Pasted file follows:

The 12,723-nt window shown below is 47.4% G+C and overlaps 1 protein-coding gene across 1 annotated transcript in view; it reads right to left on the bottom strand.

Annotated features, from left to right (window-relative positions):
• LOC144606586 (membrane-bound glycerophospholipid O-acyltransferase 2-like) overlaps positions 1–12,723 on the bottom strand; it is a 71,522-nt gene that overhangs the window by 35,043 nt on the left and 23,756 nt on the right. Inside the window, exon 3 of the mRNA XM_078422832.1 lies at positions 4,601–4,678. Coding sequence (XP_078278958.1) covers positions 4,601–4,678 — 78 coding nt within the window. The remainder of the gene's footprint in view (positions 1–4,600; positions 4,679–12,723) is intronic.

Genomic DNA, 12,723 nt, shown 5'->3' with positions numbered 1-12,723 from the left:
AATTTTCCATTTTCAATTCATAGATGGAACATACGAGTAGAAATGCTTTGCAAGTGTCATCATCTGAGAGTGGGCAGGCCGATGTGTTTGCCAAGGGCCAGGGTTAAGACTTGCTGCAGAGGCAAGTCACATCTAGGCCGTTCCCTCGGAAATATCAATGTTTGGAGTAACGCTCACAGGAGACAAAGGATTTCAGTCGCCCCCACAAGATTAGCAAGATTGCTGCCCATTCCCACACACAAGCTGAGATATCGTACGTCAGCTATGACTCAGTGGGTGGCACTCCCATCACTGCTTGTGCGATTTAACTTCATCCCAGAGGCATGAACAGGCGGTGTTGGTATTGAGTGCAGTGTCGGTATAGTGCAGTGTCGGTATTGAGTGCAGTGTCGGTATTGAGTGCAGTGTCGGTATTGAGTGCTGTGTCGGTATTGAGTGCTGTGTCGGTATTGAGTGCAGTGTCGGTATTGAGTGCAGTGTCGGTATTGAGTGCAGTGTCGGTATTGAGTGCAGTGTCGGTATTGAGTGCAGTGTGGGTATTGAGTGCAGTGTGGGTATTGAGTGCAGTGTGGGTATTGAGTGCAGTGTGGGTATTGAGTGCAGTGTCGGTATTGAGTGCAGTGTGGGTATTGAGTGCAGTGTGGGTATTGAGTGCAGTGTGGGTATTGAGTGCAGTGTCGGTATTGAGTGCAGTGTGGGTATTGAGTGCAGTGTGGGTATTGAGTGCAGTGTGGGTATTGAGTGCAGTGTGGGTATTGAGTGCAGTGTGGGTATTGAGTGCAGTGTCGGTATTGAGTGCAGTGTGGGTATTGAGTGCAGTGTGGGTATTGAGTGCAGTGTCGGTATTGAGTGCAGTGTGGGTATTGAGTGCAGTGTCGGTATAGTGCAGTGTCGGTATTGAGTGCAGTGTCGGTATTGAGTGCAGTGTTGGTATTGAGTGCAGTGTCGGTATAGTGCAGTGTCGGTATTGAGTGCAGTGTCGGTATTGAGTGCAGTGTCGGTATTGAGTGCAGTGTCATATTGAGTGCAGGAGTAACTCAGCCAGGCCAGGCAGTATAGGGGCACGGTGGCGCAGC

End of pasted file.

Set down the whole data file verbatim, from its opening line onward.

The 12,723-nt window shown below is 47.4% G+C and overlaps 1 protein-coding gene across 1 annotated transcript in view; it reads right to left on the bottom strand.

Annotated features, from left to right (window-relative positions):
• LOC144606586 (membrane-bound glycerophospholipid O-acyltransferase 2-like) overlaps positions 1–12,723 on the bottom strand; it is a 71,522-nt gene that overhangs the window by 35,043 nt on the left and 23,756 nt on the right. Inside the window, exon 3 of the mRNA XM_078422832.1 lies at positions 4,601–4,678. Coding sequence (XP_078278958.1) covers positions 4,601–4,678 — 78 coding nt within the window. The remainder of the gene's footprint in view (positions 1–4,600; positions 4,679–12,723) is intronic.

Genomic DNA, 12,723 nt, shown 5'->3' with positions numbered 1-12,723 from the left:
AATTTTCCATTTTCAATTCATAGATGGAACATACGAGTAGAAATGCTTTGCAAGTGTCATCATCTGAGAGTGGGCAGGCCGATGTGTTTGCCAAGGGCCAGGGTTAAGACTTGCTGCAGAGGCAAGTCACATCTAGGCCGTTCCCTCGGAAATATCAATGTTTGGAGTAACGCTCACAGGAGACAAAGGATTTCAGTCGCCCCCACAAGATTAGCAAGATTGCTGCCCATTCCCACACACAAGCTGAGATATCGTACGTCAGCTATGACTCAGTGGGTGGCACTCCCATCACTGCTTGTGCGATTTAACTTCATCCCAGAGGCATGAACAGGCGGTGTTGGTATTGAGTGCAGTGTCGGTATAGTGCAGTGTCGGTATTGAGTGCAGTGTCGGTATTGAGTGCAGTGTCGGTATTGAGTGCTGTGTCGGTATTGAGTGCTGTGTCGGTATTGAGTGCAGTGTCGGTATTGAGTGCAGTGTCGGTATTGAGTGCAGTGTCGGTATTGAGTGCAGTGTCGGTATTGAGTGCAGTGTGGGTATTGAGTGCAGTGTGGGTATTGAGTGCAGTGTGGGTATTGAGTGCAGTGTGGGTATTGAGTGCAGTGTCGGTATTGAGTGCAGTGTGGGTATTGAGTGCAGTGTGGGTATTGAGTGCAGTGTGGGTATTGAGTGCAGTGTCGGTATTGAGTGCAGTGTGGGTATTGAGTGCAGTGTGGGTATTGAGTGCAGTGTGGGTATTGAGTGCAGTGTGGGTATTGAGTGCAGTGTGGGTATTGAGTGCAGTGTCGGTATTGAGTGCAGTGTGGGTATTGAGTGCAGTGTGGGTATTGAGTGCAGTGTCGGTATTGAGTGCAGTGTGGGTATTGAGTGCAGTGTCGGTATAGTGCAGTGTCGGTATTGAGTGCAGTGTCGGTATTGAGTGCAGTGTTGGTATTGAGTGCAGTGTCGGTATAGTGCAGTGTCGGTATTGAGTGCAGTGTCGGTATTGAGTGCAGTGTCGGTATTGAGTGCAGTGTCATATTGAGTGCAGGAGTAACTCAGCCAGGCCAGGCAGTATAGGGGCACGGTGGCGCAGC